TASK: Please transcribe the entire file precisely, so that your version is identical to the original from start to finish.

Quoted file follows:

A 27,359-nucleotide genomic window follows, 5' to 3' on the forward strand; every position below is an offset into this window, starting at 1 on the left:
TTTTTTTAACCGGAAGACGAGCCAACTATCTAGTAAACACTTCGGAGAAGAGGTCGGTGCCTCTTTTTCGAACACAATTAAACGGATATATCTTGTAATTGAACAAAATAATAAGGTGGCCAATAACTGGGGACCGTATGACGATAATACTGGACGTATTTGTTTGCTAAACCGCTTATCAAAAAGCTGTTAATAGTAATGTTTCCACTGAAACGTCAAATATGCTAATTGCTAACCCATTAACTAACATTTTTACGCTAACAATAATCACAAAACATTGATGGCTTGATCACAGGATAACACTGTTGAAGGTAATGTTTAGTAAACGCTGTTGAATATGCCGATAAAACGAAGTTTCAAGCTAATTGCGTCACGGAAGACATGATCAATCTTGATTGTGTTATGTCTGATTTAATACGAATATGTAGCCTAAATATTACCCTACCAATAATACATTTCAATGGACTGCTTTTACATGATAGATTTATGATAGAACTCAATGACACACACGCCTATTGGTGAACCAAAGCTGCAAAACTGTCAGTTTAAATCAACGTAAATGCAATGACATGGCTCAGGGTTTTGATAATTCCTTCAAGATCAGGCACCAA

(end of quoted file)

A 27,359-nucleotide genomic window follows, 5' to 3' on the forward strand; every position below is an offset into this window, starting at 1 on the left:
TTTTTTTAACCGGAAGACGAGCCAACTATCTAGTAAACACTTCGGAGAAGAGGTCGGTGCCTCTTTTTCGAACACAATTAAACGGATATATCTTGTAATTGAACAAAATAATAAGGTGGCCAATAACTGGGGACCGTATGACGATAATACTGGACGTATTTGTTTGCTAAACCGCTTATCAAAAAGCTGTTAATAGTAATGTTTCCACTGAAACGTCAAATATGCTAATTGCTAACCCATTAACTAACATTTTTACGCTAACAATAATCACAAAACATTGATGGCTTGATCACAGGATAACACTGTTGAAGGTAATGTTTAGTAAACGCTGTTGAATATGCCGATAAAACGAAGTTTCAAGCTAATTGCGTCACGGAAGACATGATCAATCTTGATTGTGTTATGTCTGATTTAATACGAATATGTAGCCTAAATATTACCCTACCAATAATACATTTCAATGGACTGCTTTTACATGATAGATTTATGATAGAACTCAATGACACACACGCCTATTGGTGAACCAAAGCTGCAAAACTGTCAGTTTAAATCAACGTAAATGCAATGACATGGCTCAGGGTTTTGATAATTCCTTCAAGATCAGGCACCAA